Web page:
Last week we talked about the latest J.D. Power tablet satisfaction survey, in which Apple lost its usual lead to Microsoft. On that list, however, Ma still earned an honorable second place with a relatively small difference of points. After all, we were talking about a segment where Tim Cook and his class have already lost first place other times, so no big shock there.
But what if I tell you that, in a segment where Apple has always used to lead the press reviews, Ma has seen its perennial first place in a renowned poll be replaced not by a second, not a third, but by a scary fifth position? Because that's exactly what happened.
THE Laptop mag, online publication owned by the Tom’s Guide, published its annual ranking of best notebook manufacturers. It is the site's own publishers who score a number of questions for the industry's top competitors and determine the year's big winner.
Here are the fresh results of 2017:
Sound bad? So take a look at this other view of the list, with the historical results of the brands:
For: since the research genesis in 2010, the Apple always topped the ranking of the best laptop makers the chart above shows only the results from 2013 onwards but the thing was exactly the same in previous years. In 2017, however, the Cupertino giant dropped to fifth place, losing to Lenovo, ASUS, Dell and HP first to fourth place respectively. Ma still shared the fifth place with Acer. Completing the list, we have, respectively, MSI, Razer, Samsung and Microsoft.
The question: what are the reasons for such a brutal fall? Certainly you already have a hunch, but in order to squish it up in cold, realistic numbers instead of words in the wind, let's take a look at this other list, below, where the score of each mark on each of the points is highlighted:
As we can see, Ma has managed to stand out in some ways. She led the question Support, was one of the best (along with Dell) in Warranty and also got a good rating on design; the score for s press reviews specialized to the company's notebooks got in the way. It got on the side of Cook's class, however, innovation and mainly, value and selection (which evaluates the value for money and the variety in the range of models offered by the company) in this, Apple surpassed only Microsoft.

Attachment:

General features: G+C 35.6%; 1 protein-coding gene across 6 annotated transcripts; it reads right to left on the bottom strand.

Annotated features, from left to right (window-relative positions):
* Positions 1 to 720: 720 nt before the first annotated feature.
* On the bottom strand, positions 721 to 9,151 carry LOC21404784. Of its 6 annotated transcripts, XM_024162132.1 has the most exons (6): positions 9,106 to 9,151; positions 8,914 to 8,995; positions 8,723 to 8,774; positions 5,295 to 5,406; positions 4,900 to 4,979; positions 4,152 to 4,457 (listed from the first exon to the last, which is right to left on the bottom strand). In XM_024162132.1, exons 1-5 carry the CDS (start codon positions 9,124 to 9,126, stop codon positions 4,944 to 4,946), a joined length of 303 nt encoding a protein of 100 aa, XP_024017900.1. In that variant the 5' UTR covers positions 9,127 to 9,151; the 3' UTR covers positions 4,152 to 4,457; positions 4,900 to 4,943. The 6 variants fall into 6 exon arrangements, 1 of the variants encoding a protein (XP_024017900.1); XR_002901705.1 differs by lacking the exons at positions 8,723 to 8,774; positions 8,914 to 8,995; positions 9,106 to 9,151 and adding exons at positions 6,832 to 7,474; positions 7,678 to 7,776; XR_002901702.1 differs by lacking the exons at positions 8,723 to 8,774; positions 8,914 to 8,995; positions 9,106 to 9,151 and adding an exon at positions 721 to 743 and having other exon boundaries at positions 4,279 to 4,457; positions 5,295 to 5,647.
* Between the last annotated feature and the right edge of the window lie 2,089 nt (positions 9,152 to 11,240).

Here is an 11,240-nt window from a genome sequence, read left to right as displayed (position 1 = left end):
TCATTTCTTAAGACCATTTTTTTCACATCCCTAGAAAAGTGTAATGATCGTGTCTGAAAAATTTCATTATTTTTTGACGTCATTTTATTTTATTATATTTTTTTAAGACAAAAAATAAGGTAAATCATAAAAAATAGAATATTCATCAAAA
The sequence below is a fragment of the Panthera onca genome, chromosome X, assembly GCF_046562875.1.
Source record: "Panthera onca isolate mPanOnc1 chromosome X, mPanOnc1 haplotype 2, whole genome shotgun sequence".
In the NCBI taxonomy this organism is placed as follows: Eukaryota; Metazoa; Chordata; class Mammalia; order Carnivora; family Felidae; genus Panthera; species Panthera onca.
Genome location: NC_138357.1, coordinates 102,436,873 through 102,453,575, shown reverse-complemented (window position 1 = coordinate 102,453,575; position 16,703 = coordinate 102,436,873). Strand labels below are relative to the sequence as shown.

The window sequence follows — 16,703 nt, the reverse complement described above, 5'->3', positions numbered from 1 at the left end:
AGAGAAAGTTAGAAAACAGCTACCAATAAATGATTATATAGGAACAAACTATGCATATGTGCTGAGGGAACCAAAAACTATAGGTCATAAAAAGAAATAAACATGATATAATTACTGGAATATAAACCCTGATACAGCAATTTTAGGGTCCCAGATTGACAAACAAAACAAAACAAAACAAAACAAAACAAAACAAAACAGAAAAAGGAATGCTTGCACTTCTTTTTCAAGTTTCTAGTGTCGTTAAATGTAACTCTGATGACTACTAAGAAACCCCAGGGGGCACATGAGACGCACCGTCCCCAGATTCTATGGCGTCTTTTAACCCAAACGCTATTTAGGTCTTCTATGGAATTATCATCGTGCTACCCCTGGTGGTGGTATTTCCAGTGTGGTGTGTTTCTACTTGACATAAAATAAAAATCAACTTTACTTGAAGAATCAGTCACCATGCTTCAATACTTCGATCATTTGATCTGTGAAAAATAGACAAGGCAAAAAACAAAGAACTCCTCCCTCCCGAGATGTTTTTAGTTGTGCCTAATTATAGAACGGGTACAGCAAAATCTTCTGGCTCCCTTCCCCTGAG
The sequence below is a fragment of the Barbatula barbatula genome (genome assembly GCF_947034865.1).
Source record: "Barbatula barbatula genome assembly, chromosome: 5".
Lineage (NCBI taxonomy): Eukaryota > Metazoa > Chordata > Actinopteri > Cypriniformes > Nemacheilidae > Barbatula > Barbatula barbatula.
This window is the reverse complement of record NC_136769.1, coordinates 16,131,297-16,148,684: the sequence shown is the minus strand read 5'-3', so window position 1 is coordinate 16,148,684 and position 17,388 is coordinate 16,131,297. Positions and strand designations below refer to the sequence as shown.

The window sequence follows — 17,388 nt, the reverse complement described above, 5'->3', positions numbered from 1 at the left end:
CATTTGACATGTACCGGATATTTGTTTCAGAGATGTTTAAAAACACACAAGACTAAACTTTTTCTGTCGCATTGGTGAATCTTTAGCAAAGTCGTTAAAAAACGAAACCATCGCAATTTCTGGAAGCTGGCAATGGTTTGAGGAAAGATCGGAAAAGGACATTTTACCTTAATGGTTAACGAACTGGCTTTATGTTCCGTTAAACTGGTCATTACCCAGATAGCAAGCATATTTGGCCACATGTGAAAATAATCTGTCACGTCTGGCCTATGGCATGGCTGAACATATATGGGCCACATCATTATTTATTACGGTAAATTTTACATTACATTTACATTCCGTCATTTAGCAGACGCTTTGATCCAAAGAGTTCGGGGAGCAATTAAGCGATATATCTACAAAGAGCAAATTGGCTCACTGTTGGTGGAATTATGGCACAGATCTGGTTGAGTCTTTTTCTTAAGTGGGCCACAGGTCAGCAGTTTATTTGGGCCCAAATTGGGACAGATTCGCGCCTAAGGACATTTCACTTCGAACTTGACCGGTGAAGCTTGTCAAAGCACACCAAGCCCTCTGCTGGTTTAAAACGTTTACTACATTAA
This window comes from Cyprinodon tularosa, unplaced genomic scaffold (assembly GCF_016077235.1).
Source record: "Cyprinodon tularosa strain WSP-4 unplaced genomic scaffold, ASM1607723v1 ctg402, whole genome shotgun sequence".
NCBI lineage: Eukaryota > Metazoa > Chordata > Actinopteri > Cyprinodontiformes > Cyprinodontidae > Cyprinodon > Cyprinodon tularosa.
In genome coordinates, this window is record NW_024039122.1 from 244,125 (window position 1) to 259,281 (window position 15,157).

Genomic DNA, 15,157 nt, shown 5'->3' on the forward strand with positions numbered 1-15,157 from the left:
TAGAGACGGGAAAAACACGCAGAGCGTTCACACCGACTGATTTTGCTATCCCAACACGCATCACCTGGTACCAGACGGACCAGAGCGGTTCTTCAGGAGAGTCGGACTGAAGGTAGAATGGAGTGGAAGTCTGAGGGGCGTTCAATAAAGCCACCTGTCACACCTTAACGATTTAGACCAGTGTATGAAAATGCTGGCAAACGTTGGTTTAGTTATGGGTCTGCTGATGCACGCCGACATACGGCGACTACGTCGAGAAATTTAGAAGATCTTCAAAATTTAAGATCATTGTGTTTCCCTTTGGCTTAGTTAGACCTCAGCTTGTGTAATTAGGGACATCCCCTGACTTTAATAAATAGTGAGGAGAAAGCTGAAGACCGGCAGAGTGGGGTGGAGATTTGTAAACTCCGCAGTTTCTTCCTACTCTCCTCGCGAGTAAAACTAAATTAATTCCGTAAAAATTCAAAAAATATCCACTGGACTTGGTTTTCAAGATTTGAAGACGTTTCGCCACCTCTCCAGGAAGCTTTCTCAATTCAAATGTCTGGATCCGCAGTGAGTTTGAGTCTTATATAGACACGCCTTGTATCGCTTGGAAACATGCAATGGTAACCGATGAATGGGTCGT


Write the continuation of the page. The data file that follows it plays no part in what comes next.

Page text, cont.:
In the dedicated text Ma on the ranking page, the Laptop mag points out that the newer MacBooks (including, I assume, Touch Bar MacBooks Pro) are slim, powerful, well-built, but very expensive, and heavily dependent on adapters and other extras.
Their assessment, we have to agree, is no different from what we have seen here: Apple has invested heavily in a new generation of computers that, according to her, represents the future of personal computing and dictate the new rules of the notebook market. Probably she's right, I might add. But the fact is that, as I have read in many reviews of the latest MacBooks, the beautiful and wonderful future where it belongs belongs to what is to come, not now.
For the moment, at least for the vast majority of us, mere deadly users still living with USB sticks, ancient university projectors, internet networks not as reliable as we'd like, and more, the new MacBooks simply preach for a world we don't live in yet. I would say this is the main reason for Ma's downfall, both in the ranking above and in the reputation itself with its consumers. Now, if the future comes soon exactly as Cupertino's engineers predicted and Apple will take over soon, or if the company will have to settle for admitting one possible mistake (another?), We will only know in the future.